If you’re working in New York or California, you may need to use a payroll service to pay your cast and crew. Even if you’re not working in those states, you may also need to pay for workers’ compensation insurance. Additionally, you may need to provide a certificate of insurance to prove that you have an appropriate level of liability insurance. We did a program on insurance called Insurance for Photographers.
All of the factors we’ve mentioned so far are quantifiable in one way or another. However, there are additional factors that are a bit harder to quantify.
There are times when the client doesn’t have a pre-determined budget (or when they don’t want to say what that budget is). There are also times when the client is comfortable sharing their budget expectations for a project. Of course, photographers are expected to know what their services should cost and to present a competitive estimate based on the parameters of the shoot.
However, there are times when an experienced art buyer at a creative agency will send you a creative brief and tell you the budget they’re aiming for. It’s your job to work up a proposal that describes how you’d execute that project for that price. The beauty of that from the client’s perspective is that it allows them to compare apples to apples when they’re deciding which photographer to hire. The beauty for the photographer is that they don’t have to guess what level of production value the client is expecting. Instead, they can focus on solving the puzzle the best way possible within those parameters.
All of the estimates in our Pricing & Negotiating articles contain a Terms & Conditions page. Terms and conditions are all the “boilerplate” items that don’t change much from one project to the next.
For a small project like event photography or headshots, a simple estimate will be appropriate. But for anything more complex than that (and certainly for any project where the client sends you a creative brief), it will be appropriate to respond with a treatment as well as an estimate. A treatment is a presentation deck where you can share more about your skills, experience, strategy for approaching their project, your team, and a small custom portfolio of images that align with their project.
Another important element of bidding on any project of any size is a creative call. For a small editorial assignment, a creative call can be as simple as a 5-minute conversation to check your availability. But for any complex commercial assignment, you’re likely to be invited to a conference call with the agency and the client. That call is your opportunity to learn more about the project and to show your interest, ability, and enthusiasm for the project.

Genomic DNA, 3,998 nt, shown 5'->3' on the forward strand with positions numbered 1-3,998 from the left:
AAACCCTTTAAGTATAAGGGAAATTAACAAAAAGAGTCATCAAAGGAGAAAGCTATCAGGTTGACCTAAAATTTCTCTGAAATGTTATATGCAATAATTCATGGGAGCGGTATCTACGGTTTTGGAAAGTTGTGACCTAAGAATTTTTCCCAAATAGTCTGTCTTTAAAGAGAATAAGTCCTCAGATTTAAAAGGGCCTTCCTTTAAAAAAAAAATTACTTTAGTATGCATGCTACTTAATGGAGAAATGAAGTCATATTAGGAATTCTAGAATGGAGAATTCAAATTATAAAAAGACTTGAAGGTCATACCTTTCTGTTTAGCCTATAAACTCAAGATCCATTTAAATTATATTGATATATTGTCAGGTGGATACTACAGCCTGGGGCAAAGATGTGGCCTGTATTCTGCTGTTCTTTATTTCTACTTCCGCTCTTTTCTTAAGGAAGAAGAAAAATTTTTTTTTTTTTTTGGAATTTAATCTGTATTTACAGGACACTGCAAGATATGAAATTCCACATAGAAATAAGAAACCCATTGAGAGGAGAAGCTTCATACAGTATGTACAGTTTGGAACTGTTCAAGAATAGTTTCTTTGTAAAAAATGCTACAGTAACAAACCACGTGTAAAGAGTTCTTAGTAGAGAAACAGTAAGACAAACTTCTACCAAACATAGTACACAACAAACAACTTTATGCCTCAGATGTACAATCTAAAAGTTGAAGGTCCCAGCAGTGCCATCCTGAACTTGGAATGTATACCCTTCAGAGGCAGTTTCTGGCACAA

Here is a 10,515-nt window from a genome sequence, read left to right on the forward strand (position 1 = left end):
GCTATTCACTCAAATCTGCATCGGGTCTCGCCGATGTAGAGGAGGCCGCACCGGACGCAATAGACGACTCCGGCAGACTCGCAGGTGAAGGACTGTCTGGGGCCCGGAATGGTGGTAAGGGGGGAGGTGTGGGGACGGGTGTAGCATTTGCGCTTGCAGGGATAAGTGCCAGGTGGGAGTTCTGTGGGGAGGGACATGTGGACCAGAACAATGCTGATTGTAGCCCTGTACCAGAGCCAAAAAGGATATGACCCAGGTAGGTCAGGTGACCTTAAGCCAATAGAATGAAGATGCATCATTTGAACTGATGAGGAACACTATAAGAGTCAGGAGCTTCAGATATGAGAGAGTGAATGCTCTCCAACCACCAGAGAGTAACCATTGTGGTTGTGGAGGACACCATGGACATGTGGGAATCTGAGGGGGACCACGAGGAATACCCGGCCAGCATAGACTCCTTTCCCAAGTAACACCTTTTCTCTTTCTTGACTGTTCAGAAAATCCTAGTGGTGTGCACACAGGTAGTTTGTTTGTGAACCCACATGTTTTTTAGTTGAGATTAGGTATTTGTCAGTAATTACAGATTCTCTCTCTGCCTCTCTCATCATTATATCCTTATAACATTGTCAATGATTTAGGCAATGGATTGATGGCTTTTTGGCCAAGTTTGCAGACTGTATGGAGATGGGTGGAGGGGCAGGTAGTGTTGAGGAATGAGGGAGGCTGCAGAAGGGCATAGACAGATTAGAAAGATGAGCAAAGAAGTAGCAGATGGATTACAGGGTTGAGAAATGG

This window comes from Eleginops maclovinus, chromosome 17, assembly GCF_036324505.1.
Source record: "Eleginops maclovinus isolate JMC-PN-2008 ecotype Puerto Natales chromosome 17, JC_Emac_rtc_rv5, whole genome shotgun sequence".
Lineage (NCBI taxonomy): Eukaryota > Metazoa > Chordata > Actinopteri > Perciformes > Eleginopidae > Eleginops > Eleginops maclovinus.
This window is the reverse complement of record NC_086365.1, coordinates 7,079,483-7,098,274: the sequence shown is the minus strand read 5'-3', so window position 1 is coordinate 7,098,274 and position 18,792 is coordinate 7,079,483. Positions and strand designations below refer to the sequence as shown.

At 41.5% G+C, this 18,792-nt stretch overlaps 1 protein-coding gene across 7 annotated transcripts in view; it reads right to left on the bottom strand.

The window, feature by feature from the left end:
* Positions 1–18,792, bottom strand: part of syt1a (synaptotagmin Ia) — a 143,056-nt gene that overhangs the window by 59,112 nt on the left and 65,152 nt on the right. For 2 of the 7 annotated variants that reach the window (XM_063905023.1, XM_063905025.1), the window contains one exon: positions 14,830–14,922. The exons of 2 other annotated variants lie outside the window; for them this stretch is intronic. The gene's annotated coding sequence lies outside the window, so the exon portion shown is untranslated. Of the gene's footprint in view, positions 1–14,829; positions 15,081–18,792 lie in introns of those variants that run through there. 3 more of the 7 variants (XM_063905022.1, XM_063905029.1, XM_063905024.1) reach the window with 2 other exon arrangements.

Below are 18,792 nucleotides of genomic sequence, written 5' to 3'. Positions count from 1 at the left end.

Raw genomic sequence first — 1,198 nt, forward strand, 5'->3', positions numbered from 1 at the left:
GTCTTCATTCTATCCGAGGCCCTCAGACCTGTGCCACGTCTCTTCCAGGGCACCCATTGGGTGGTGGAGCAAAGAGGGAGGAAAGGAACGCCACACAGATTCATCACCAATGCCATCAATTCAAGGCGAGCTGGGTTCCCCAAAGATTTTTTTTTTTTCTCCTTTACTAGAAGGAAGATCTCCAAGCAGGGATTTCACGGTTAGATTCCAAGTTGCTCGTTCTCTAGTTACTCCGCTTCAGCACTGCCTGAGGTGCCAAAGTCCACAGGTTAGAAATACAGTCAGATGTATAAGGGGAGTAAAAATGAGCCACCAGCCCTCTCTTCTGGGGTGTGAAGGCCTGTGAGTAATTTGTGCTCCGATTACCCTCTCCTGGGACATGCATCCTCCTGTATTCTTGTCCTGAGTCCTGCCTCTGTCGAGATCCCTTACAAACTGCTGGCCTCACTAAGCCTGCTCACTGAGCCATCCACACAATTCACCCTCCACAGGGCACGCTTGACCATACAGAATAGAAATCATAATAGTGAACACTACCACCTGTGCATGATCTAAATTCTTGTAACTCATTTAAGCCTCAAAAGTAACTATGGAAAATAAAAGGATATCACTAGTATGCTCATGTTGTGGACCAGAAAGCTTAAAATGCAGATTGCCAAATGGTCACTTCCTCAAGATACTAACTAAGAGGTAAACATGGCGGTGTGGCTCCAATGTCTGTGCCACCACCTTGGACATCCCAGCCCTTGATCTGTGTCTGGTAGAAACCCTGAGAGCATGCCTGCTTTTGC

Even though most clients are fair-minded people who are just looking out for the interests of their company (you can’t fault anyone for driving a hard bargain), you may occasionally run into clients who know they have a lot more experience negotiating than you do. They will try to intimidate you into giving away your photography too cheaply. They may tell you that “nobody has ever asked for that.” Or maybe “there are a million other photographers who will do this if you won’t.”
As in all negotiating situations, it’s your job to stay calm and respond thoughtfully, respectfully, and cordially (regardless of how you’re being treated). Don’t react impulsively. Don’t be arrogant or fearful. Take a breath and recognize that this is simply a game. It’s your job to set aside your emotions and work in the long-term best interests of your company. Don’t expect to be paid what you’re worth. You will simply be paid what you negotiate.
Photographers are frequently asked to work for free, for cheap, or for trade. In all of these cases, you have to decide for yourself what’s appropriate for you and for the circumstances.
In all cases, regardless of the form or amount of compensation, if you accept the job then you should treat it and every job like it’s the most important one of your career.
If you read anything on the internet, you know that everyone has an opinion about what photographers should charge for their services and what they should pay their crew. At the beginning of your career, that type of information might be all you have to go on. However, with experience, you’ll learn for yourself what market rates are. As a business person, your job is to optimize how much you charge your customers and how much you pay your vendors so that you can maximize your profit. It’s also important to understand that while you can estimate the cost to produce a commercial photo shoot, there’s no intrinsic value to the photos themselves. In the end, it’s simply up to you to decide what they’re worth.
Many photographers make the mistake of thinking of value from their perspective rather than the client’s perspective (photography is easy for you and hard for them).
Need help with an estimate or shoot production? Reach out!